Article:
The Early Influences of Rome

Topics: Ancient Rome, Rome, Etruscan civilization Pages: 5 (1704 words) Published: December 14, 2008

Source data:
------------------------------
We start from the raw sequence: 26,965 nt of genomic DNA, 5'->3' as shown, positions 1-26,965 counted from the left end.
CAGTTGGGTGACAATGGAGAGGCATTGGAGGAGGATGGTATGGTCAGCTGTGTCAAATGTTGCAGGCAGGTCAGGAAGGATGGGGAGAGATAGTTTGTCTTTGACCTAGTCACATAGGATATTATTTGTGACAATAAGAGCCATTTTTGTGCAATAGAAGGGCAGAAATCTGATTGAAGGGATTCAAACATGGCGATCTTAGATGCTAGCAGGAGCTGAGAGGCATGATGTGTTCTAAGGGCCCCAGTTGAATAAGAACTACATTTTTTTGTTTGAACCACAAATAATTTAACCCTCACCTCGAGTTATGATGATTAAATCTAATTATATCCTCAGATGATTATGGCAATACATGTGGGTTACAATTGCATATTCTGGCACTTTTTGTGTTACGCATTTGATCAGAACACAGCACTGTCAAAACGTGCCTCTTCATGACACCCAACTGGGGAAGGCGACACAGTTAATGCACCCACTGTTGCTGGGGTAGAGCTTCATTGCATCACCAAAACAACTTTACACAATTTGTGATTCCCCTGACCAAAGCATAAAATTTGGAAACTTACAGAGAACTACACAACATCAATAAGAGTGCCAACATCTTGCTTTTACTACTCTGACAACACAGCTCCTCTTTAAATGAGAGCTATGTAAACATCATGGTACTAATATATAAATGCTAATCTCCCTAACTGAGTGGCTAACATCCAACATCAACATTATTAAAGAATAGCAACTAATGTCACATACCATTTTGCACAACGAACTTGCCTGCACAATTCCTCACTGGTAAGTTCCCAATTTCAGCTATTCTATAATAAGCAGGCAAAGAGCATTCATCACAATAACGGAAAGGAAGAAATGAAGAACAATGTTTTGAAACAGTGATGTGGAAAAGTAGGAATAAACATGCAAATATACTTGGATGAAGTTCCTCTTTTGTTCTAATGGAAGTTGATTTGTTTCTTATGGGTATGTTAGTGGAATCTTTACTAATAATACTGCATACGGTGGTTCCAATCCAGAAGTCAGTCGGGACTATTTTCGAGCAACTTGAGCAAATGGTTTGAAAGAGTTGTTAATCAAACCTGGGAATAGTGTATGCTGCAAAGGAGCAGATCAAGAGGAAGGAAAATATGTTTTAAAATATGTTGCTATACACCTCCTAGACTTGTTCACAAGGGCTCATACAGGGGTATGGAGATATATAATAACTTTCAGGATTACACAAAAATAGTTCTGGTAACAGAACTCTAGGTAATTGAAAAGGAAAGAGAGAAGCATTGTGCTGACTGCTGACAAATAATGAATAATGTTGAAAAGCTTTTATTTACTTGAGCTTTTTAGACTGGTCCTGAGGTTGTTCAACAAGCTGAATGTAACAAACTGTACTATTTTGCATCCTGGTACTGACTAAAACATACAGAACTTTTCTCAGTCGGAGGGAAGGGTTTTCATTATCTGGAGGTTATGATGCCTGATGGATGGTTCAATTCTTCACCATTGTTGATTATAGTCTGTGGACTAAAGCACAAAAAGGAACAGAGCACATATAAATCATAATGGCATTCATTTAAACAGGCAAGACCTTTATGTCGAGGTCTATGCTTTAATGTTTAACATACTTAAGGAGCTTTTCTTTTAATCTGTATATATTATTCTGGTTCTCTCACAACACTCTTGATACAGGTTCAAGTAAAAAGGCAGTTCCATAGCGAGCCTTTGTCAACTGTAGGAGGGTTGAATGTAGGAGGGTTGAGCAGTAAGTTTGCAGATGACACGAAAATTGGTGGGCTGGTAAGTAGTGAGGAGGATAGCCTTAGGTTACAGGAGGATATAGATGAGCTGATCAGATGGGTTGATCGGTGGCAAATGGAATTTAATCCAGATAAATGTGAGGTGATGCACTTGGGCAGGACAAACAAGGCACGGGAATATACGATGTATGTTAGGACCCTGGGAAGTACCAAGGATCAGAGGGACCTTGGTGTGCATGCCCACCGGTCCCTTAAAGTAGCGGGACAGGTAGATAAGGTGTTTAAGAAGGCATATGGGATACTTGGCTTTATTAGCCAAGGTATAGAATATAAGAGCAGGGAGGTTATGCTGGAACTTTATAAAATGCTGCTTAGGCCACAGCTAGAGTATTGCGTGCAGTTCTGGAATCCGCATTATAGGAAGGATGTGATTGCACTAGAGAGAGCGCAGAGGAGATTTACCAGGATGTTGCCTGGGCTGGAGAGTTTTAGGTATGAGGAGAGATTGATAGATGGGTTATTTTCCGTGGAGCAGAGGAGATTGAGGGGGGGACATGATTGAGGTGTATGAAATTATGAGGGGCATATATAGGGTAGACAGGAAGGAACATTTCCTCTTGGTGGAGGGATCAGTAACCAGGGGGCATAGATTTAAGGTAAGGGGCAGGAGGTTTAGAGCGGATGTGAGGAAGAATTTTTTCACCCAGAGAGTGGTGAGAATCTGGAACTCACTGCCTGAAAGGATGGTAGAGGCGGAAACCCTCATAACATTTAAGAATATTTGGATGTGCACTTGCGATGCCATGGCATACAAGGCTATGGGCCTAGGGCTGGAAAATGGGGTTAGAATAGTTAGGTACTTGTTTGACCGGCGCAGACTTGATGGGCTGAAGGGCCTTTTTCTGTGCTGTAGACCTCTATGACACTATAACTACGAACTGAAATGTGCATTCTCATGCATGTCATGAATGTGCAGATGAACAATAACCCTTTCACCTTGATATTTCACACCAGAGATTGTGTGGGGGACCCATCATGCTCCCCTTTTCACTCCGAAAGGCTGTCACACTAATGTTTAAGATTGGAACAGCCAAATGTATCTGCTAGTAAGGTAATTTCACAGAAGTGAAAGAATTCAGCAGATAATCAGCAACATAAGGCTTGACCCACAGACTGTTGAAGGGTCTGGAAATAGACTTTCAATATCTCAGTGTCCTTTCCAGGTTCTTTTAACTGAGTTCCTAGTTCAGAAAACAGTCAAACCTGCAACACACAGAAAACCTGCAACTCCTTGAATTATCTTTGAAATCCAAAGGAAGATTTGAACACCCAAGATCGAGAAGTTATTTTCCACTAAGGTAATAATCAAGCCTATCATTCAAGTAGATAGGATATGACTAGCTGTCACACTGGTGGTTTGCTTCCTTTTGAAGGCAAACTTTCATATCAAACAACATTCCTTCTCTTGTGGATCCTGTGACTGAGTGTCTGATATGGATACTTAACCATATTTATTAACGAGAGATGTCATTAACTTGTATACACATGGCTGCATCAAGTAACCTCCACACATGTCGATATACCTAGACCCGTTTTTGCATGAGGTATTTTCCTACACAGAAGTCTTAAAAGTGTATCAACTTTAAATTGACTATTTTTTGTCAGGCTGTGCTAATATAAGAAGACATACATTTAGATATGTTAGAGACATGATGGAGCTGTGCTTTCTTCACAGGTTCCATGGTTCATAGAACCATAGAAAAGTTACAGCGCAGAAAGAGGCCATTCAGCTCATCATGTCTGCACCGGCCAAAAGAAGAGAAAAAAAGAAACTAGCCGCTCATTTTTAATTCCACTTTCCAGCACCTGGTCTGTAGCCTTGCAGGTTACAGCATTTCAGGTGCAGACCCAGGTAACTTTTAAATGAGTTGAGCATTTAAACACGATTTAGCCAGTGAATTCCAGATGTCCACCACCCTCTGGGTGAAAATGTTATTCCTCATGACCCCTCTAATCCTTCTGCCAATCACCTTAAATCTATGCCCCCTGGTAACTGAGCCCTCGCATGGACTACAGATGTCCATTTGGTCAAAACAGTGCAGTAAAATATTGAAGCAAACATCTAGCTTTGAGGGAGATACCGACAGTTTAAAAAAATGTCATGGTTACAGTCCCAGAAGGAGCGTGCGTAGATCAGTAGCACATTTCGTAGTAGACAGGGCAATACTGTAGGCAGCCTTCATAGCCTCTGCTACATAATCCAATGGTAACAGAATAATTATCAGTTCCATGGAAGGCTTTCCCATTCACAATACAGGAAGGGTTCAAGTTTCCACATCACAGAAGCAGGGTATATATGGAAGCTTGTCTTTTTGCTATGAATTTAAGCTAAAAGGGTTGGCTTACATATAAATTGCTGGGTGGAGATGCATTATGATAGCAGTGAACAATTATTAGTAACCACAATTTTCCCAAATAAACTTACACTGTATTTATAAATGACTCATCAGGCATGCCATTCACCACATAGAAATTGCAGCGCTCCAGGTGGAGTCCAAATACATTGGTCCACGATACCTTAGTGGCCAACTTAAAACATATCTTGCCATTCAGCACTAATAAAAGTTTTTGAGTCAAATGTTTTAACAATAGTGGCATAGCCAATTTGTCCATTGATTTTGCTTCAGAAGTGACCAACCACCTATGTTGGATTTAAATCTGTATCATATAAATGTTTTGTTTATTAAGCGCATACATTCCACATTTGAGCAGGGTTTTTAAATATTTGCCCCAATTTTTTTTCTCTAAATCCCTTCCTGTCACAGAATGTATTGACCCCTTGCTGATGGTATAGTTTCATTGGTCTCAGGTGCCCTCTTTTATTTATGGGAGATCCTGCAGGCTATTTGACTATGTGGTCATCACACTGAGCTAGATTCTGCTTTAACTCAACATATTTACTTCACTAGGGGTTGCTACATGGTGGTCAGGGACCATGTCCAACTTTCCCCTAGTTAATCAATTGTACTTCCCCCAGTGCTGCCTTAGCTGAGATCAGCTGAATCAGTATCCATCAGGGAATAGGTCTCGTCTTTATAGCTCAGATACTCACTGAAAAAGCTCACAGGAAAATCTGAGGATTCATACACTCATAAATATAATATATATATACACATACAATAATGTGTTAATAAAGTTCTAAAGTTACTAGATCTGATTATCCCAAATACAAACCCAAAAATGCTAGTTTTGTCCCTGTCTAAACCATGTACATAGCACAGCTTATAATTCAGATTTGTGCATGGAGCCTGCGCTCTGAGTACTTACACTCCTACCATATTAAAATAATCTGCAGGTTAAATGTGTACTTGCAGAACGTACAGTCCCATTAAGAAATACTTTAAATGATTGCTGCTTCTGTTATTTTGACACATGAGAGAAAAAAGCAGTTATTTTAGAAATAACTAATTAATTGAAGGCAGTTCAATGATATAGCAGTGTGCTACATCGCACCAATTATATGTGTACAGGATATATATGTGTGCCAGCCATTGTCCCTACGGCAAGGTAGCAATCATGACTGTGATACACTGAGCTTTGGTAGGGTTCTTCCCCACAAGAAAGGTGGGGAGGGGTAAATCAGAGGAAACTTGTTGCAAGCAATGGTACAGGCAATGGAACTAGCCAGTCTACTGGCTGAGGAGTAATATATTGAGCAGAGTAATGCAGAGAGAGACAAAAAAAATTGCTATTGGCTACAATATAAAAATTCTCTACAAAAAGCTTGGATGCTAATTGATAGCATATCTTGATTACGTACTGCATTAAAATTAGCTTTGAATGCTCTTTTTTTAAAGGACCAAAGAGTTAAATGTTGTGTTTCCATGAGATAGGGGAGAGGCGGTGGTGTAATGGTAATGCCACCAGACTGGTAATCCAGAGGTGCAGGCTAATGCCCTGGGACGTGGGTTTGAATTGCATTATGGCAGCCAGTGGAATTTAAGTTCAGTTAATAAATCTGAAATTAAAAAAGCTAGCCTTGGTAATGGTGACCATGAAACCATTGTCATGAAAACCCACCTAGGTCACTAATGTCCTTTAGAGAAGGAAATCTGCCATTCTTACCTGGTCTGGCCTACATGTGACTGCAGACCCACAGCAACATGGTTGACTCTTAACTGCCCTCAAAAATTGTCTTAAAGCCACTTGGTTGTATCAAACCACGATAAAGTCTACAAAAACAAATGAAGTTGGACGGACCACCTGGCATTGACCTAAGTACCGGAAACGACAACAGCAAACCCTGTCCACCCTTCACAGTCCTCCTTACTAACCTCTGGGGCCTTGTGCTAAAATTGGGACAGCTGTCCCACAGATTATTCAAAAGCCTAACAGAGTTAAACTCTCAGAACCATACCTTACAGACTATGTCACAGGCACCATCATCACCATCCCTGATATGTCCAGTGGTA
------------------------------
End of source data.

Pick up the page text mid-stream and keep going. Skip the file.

The early influences of Rome, according to the text, were the people of Etruia and Greece. It is said that it all started in the southernmost Etruscan centers[1]. These places, Caere, Tarquinii, Vulci, and Veii, were the first city-states to be formed. It wasn’t long before the great city of Rome would rise. In this essay, we will briefly comment on the founders of Rome and their influences. Taking each part of history step by step hoping to uncover the secrets of Rome’s first steps towards become a great empire. The first thought of discussion will be on the Etruscans, the people of Etruia. The Etruscans played music, danced, did acrobatics, and held foot and chariot races[2]. This group of people were incredibly advanced. However, after reading a series of articles and text about these people, there is no real answer as to where they originated. According to Herodotus, the Etruscans originated in Lydia, in Asia Minor. He also continues to say that due to a famine in the area, they invented a number of games to take their minds off the lack of food.[3] Although Herodotus’ accounts may have been inaccurate, the features of the Etruscan people do prove that half of his theory was correct. Other historians of his time also claimed the same thing. Hesiod and Homer mention that the Etruscans came “from the period around 750 BCE in Ionian Greece, part of Asia Minor.”[4] However just like Herodotus, their records might be inaccurate. One piece of evidence that most historians agree on would be the Etruscan connection to the famous Pelasgians or Sea people of Lemmons. In the online article titled, The Origins of the Etruscan, it states, “ some Greeks and Etruscans were the branch of the Pelasgians, aboriginal inhabitants of the Aegean region.”[5] There is also a mention of Virgil who agrees with Herodotus in some ways, saying that they came from Lydia, a kingdom of western Anatolia. But we’ve learned from text not to trust the storytellers. Most of the accurate literature of Eturia was burned. In the 4th century CE, early Christians destroyed most of their records. It was believed that the Etruscans religious belief and practices were influenced by Theodosian code. The Theodosian code represented the Old Religion and was considered as idolatry and the work of the devil.[6] This irritated the early Christians so much that, Flavius Stillcho, a regent for the Emperor Honorius, burnt a huge number of the text from the Tagetic books, which were stored in the Temple Of Apollo in Rome. But these are just some of the theories linned to the destruction of Etruscan literature. To continue from the previous statement of origin, the online article states that the Pelasgians were made up of a mixture of people that held positions in various parts of Europe; places like Northern, Oriental and spots right outside of Etruia. The main reason why the Pelassgian are our most accurate connection is the evidence. “Excavations on Lemmons turned up a community there which dates back to around 600 BCE and which links the Etruscans to that place. The inscription on the Lemmos Stele was dated at 600 BCE and was written in a language similar to early Etruscan.”[7] The main origin of the Etruscans was the Pelassgians, they controlled a significant part of the Mediterranean.[8] This being said, they were soon labeled with the stereotype of pirate. There is no proof that the Etruscan were actually pirates but they were engaged in a lot of trade with the surrounding city states. Trade was a big part of the growth in the Etruscan civilization. They obtained the alphabet through Greek traders, although some of the grammatical symbols were changed, this was still a Greek influence. The Etruscans were also introduced to Greece’s myths. According to an online article, Greek Mythology heavily influenced the Etruscans. “Indeed many of their gods and mythological characters come directly from the Greek pantheon...
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